Open Road Brand Signs

If you frequent stores like Atwoods or Hobby Lobby, and you’ve seen reproductions of retro gas station signs and other bits of advertising Americana that have seeped into the collective memory of pop culture, chances are that these bits of signage came from Wichita, Kansas-based Open Road Brands…and the company hasn’t stopped there. In recent years, they’ve been licensing decidedly less old-timey pieces of pop culture and gracing them with the same raised-relief metal sign treatment.

Open Road had already licensed numerous characters and classic covers from DC and Marvel, but has now ventured into similar waters with the venerable Star Trek and Star Wars brands. While there are several examples of more up-to-date designs featuring characters, concepts and catchphrases from both sci-fi franchises, I found myself irresistibly drawn to the classic comic book covers from both. I was in the process of redecorating my home in “period geek” anyway, so why not?

ORB signage

I appreciate not only the reproduction of the artwork, but that fact that it hasn’t been messed with or modernized even one iota. Much like my memories of the stories contained in the classic Marvel Star Wars comics themselves, action figures of cantina creatures barely glimpsed on-screen, and Meco’s disco album covering much of John Williams’ film score, the cover art was part of the ’70s Star Wars experience – an all-too-brief span of time where the story of Luke and friends could’ve gone anywhere, because The Empire Strikes Back and everything that came after it simply hadn’t happened yet. As far as we children of the ’70s knew, the Star Wars Holiday Special and Splinter Of The Mind’s Eye really were official. Because where was anything that contradicted that?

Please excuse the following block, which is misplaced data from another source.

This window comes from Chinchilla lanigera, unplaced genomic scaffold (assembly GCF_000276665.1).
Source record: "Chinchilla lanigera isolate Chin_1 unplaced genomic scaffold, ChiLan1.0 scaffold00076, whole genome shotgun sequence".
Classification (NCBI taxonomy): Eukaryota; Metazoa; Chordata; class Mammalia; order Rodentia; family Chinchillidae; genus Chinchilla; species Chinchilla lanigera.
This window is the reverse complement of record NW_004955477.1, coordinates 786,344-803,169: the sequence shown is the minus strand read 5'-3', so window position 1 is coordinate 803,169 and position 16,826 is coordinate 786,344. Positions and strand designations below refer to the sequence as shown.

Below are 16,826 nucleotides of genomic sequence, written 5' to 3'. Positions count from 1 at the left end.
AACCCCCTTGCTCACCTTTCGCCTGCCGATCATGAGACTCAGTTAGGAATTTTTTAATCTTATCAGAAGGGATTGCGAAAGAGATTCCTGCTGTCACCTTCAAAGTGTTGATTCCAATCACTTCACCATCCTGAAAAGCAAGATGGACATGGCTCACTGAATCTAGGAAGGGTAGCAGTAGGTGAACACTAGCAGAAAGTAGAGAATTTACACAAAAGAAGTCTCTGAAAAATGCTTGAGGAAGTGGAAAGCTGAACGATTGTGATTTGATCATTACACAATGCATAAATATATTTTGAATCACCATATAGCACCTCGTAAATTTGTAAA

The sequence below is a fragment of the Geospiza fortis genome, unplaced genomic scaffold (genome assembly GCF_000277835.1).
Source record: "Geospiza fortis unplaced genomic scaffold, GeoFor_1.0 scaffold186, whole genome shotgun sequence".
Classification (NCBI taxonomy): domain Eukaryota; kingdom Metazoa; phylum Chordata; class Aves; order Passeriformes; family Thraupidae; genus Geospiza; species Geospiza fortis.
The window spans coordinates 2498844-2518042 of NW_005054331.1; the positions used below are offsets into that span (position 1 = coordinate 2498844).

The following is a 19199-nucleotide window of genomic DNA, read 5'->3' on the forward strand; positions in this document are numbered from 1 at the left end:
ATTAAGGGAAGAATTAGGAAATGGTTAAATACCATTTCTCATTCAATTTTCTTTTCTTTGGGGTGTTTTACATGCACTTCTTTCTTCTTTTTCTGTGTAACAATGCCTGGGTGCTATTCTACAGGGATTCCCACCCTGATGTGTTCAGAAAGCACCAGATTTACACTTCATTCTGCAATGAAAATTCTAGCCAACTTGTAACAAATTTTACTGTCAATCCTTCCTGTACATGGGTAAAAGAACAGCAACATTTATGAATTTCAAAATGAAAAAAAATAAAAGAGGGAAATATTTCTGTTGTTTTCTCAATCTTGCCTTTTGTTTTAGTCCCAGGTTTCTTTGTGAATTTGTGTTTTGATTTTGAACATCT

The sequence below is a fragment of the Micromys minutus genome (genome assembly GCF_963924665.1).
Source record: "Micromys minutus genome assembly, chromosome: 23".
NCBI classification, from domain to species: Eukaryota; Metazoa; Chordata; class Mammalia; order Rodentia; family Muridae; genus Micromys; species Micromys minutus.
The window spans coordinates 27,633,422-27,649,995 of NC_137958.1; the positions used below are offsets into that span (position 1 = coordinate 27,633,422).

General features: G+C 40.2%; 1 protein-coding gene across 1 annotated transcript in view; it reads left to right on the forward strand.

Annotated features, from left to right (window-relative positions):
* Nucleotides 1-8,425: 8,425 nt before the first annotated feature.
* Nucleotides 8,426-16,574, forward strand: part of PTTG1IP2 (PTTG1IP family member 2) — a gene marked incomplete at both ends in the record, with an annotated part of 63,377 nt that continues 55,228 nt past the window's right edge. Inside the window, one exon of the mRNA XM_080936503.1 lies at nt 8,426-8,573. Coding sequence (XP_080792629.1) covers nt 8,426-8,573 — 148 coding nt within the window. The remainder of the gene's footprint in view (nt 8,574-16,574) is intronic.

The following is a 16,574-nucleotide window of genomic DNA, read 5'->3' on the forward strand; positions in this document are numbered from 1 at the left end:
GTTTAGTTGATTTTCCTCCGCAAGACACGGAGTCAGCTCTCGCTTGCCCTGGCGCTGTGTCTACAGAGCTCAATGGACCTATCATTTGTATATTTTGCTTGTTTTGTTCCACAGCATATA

ORB signage

I’m a little bit less closely attached to Gold Key’s Star Trek comics, which began their run while the original series was still on the air and proceeded to tell baffling stories that barely resembled anything that Star Trek or its characters would actually do on TV, but there’s still some great, trippy, vintage 1960s artwork to found on the Gold Key covers, at least half a dozen of which have been immortalized in sign form by Open Road.

Open Road has also stuck its toes into the Doctor Who waters, though I’m a bit less enthusiastic with the results. Not only are they only available as larger MDF wood signs, but they literally use comic-style artwork from the BBC’s Doctor Who branding guide, slap some random phrases barely associated with the series itself on them, and call it done. Where are the classic “Marvel Premiere” covers from 1980’s American reprints of the Doctor Who Magazine comics? There’s wonderfully nostalgic material just waiting to be mined…but one suspects that the dual licensing costs involved (Marvel and the BBC) will leave them untouched, although that didn’t stop them from cranking out Marvel Star Wars cover art.

ORB signage

Open Road has also more recently acquired licenses to such classic publications as Gold Key’s equally classic (and hokey) Twilight Zone comics and Amazing Stories Magazine, so there’s doubtless further vintage decorative goodness in the years ahead. I’d argue strongly that there’s a demand for later iterations of Star Trek, especially the huge pile of nostalgic cheese that was DC’s run of Star Trek: The Next Generation tie-in comics, which depicted Picard and Riker as bemuscled behemoths on the verge of hulking right out of their Starfleet spandex. I’d buy that for the chuckle factor alone.

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There’s a whole market waiting for Open Road Brands to do more. Hopefully they’ll get the hint – there’s a whole other wall across from this one waiting for some signage, after all.